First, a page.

If the count of relative strengths (bullet points above) is taken as a measure, the X-Pro2 is the clear winner of the contest (11 : 3 points). However, the pertinence of the various camera strengths will differ across photographers, so that you might want to weigh individual camera traits according to their importance for your own imaging needs before making a camera decision.
In any case, while the comparison of technical specifications can provide a useful overview of the capabilities of different cameras, it remains partial and cannot reveal, for example, the handling experience and imaging performance when actually working with the M9 or the X-Pro2. User reviews, such as those found at amazon, can sometimes inform about these issues, but such feedback is often incomplete, inconsistent, and biased. This is where reviews by experts come in. The table below summarizes the assessments of some of the best known camera review sites (cameralabs, dpreview, ephotozine, imaging-resource, photographyblog). The detailed reviews can be accessed by clicking on the site logo in the table header.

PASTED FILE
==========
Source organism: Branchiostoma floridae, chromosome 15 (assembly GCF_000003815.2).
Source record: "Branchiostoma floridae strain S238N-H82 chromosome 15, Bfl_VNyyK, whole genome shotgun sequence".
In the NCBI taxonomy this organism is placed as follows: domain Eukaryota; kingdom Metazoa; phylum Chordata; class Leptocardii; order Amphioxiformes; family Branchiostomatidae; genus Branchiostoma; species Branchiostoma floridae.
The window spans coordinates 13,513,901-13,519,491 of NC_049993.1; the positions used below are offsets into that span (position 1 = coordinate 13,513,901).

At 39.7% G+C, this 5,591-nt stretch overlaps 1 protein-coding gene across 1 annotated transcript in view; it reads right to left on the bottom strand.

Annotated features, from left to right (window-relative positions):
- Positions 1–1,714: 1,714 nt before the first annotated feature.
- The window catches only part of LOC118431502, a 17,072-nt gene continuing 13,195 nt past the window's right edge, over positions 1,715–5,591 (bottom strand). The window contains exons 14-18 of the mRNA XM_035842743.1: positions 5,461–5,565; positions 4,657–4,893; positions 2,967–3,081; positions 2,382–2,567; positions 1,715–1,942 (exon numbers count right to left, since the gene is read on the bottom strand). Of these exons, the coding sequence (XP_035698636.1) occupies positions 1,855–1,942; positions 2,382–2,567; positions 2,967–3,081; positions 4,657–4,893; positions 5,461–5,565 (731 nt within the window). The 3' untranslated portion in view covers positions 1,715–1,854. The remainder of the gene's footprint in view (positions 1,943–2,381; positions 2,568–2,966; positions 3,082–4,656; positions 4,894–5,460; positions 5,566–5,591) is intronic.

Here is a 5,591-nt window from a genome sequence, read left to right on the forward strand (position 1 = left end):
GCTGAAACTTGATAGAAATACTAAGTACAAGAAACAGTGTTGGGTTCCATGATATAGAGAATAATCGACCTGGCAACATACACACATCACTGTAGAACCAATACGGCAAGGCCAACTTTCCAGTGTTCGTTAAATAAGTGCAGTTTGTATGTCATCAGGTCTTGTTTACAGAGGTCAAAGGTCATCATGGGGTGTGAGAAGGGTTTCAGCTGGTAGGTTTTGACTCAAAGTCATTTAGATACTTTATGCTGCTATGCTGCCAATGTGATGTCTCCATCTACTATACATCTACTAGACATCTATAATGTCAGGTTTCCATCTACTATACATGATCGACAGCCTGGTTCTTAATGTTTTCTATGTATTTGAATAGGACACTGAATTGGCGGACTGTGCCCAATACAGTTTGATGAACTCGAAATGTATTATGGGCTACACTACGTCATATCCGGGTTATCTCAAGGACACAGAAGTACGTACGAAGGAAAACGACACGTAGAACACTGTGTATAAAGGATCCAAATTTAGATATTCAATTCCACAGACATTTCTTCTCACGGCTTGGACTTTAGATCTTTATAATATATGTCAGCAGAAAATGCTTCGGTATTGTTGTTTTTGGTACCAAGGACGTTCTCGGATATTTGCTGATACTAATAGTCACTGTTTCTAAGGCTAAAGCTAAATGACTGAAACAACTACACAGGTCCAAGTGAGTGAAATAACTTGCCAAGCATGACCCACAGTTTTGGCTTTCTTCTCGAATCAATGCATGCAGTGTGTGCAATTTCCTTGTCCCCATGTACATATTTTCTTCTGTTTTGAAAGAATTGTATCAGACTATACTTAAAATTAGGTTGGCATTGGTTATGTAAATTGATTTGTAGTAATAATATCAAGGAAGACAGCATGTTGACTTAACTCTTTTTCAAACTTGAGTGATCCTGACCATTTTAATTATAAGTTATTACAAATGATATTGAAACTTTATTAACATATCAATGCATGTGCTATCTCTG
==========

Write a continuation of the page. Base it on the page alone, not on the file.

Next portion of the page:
|Leica M9»||-||-||4.5/5||4.5/5||-||Sep 2009||7,999||-|
|Fujifilm X-Pro2«||Rec||83/100||4.5/5||4.5/5||4.5/5||Jan 2016||1,699|
|Canon 6D Mark II« »||Rec||80/100||4.5/5||4/5||4/5||Jun 2017||1,999|
|Canon T5i« »||-||76/100||4.5/5||4.5/5||4.5/5||Mar 2013||649||-|
|Canon T2i« »||HiRec||77/100||4/5||5/5||4.5/5||Feb 2010||699||-|
|Canon T1i« »||HiRec||74/100||4.5/5||5/5||4.5/5||Mar 2009||799||-|
|Fujifilm X-E3« »||Rec||84/100||4.5/5||4.5/5||4.5/5||Sep 2017||899|
|Fujifilm X-A3« »||-||74/100||4.5/5||-||4/5||Aug 2016||399|
|Fujifilm X-T2« »||HiRec||86/100||4.5/5||5/5||5/5||Jul 2016||1,599|
|Fujifilm X-Pro1« »||HiRec||79/100||4.5/5||4/5||4.5/5||Jan 2012||1,699||-|
|Leica M10« »||-||-||4/5||-||4.5/5||Jan 2017||6,595|
|Leica T« »||-||-||4/5||-||4/5||Apr 2014||1,850||-|
|Leica X Typ 113« »||-||-||3.5/5||-||4/5||Sep 2014||2,295|
|Leica X Vario« »||-||-||4/5||4/5||4/5||Jun 2013||2,850|
|Leica M Typ 240« »||-||-||4/5||-||-||Sep 2012||6,950||-|
|Leica M8« »||-||HiRec||-||-||-||Sep 2006||5,499||-|
|Panasonic GH2« »||HiRec||79/100||4.5/5||4.5/5||5/5||Sep 2010||1,499||-|
The above review scores should be interpreted with care, though. The ratings were established in reference to similarly priced cameras that were available in the market at the time of the review. Thus, a score needs to be put into the context of the launch date and the launch price of the camera, and comparing ratings of very distinct cameras or ones that are far apart in terms of their release date have little meaning. Also, kindly note that some of the listed sites have over time developped their review approaches and their reporting style.